The Knoxville News Sentinel had a bold headline on the front page of today's local section proclaiming "Electronic exchange of patient info close" with the sub heading "AT&T and Tenn. create system for accessing, sharing medical records." The opening paragraphs state:

AT&T Inc. is partnering with Tennessee to provide the country's first statewide system to electronically exchange patient medical information, the telecommunications company will announce today.

The system is designed to securely transmit detailed patient information between medical professionals.

It will allow doctors to access medical histories, prescribe medicines over the Internet and transfer images like X-rays, MRIs and CT scans.

The problem is that the system is not a medical records system and it does not manage patient histories or medical imaging as one might conclude from reading the article.

Instead, if you read closely it says that the system allows "exchange" and "access" and is designed to "securely transmit" information. That's all it does, as far as I can tell. But what do you expect from a cut and paste wire report rewrite of an AT&T press release?

It's like the cable guy coming in to your home or office and setting up a broadband modem and a VPN ("virtual private network") for you and then giving you an 800 number to call if you have a problem. That's what they're selling.

The only value-add that I can see is the "Covisint OnDemand Platform" which is a generic collaboration software application (think Netmeeting) that also provides a single login for applications in the network. I guess the other value add is that the state has negotiated pricing and is providing grants (by way of various federal grants) for physicians and clinics to pay for the network connectivity. If I understand it correctly, they will still need software and systems for medical records and other clinical applications.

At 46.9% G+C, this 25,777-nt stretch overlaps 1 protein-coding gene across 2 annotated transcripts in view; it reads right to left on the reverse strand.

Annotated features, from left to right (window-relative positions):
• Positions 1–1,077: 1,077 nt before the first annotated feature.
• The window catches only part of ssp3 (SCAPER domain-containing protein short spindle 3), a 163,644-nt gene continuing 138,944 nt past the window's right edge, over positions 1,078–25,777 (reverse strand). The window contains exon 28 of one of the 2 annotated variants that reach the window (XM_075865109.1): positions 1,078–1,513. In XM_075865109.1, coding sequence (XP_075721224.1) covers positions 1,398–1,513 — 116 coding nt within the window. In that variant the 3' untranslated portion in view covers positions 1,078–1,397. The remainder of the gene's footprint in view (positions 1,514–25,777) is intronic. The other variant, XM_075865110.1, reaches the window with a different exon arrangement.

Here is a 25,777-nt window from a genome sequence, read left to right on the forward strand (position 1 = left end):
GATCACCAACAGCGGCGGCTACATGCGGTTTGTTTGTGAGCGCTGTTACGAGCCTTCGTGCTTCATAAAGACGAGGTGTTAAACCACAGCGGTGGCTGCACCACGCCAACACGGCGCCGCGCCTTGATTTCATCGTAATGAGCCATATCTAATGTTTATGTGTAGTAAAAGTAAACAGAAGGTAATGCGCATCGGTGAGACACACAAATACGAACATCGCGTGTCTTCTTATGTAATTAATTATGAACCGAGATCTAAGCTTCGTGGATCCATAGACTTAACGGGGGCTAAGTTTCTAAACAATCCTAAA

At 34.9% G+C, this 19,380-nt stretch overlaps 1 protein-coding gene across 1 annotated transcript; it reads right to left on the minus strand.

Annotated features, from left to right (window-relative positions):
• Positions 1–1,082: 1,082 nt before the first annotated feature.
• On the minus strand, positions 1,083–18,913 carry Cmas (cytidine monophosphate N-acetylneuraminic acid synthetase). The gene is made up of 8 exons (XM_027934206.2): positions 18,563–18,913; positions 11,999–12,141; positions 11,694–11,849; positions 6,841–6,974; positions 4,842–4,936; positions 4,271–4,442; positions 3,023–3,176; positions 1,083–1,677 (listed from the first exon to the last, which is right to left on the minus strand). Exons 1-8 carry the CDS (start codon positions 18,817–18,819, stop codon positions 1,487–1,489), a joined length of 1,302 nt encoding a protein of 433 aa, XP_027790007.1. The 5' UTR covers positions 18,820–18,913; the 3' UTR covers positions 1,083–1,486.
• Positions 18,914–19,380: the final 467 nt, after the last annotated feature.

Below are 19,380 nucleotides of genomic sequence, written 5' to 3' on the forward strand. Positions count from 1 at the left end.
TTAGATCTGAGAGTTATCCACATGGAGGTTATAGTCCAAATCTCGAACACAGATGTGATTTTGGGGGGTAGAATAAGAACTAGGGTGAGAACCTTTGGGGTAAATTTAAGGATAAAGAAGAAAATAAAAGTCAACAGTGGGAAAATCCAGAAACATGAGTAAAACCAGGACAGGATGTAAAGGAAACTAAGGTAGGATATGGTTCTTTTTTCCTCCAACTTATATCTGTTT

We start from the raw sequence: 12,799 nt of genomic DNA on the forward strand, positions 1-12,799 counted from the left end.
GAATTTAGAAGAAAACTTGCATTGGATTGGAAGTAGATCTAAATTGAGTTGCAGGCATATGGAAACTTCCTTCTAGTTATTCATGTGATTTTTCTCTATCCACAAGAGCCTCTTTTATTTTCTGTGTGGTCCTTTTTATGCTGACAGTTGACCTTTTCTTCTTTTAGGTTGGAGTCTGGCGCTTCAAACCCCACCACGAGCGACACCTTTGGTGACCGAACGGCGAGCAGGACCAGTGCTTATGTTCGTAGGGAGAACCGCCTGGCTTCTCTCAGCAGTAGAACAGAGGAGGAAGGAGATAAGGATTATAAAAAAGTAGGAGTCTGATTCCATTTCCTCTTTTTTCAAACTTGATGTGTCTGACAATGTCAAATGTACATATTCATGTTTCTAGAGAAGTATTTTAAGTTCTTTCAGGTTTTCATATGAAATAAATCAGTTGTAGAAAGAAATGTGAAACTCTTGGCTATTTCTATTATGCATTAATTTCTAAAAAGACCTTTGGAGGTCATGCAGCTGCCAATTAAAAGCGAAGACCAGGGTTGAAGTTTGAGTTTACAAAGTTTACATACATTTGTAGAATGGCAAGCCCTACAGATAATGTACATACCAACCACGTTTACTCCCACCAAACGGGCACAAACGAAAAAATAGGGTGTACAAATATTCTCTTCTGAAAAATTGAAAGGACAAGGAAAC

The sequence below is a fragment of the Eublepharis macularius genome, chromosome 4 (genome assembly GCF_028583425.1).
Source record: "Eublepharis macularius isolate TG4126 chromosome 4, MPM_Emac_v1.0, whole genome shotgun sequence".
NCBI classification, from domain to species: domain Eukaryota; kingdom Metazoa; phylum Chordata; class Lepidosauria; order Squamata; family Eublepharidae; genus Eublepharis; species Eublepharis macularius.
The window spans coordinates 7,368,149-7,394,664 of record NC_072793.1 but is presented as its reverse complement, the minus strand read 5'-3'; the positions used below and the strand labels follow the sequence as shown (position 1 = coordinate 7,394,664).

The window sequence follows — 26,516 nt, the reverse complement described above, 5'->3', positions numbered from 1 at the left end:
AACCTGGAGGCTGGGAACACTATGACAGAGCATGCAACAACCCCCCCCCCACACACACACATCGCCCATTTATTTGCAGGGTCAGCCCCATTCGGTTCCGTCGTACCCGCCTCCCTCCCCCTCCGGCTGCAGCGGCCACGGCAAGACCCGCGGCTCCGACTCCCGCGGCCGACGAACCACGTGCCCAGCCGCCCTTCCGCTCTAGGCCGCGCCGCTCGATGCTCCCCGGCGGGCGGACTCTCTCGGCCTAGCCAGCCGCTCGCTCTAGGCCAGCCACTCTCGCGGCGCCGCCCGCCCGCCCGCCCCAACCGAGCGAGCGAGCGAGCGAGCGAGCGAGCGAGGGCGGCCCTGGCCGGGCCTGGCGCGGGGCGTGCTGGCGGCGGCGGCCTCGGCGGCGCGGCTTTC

The article doesn't mention that there are several competing electronic medical records applications, multiple regional electronic records networks operating in the state and that they use different software and databases, or that usage among hospitals, clinics, and physicians isn't universal, and that there aren't really any standards for exchanging electronic medical records.

Gov. Bredesen should be applauded for his "eHealth" initiatives, because there is no doubt that better access to better medical records will improve health care and reduce costs.

There is also no doubt that the U.S. is way behind on the use of electronic medical records. According to a 2006 report by the Commonwealth Fund, only 28% of U.S. primary care physicians use electronic medical records, as compared to 98% in the Netherlands, 92% in New Zealand, 89% in the U.K., and 79% in Australia.

So it is good to see Tennessee taking the initiative. But this deal looks more like a way to funnel federal grant money to AT&T than any kind of breakthrough statewide electronic medical records system. It also takes more money out of our health care system in the form of profits for AT&T. But, the state can't operate it's own internet, so it makes sense to outsource that and to negotiate the best deal. Were other backbone providers invited to bid?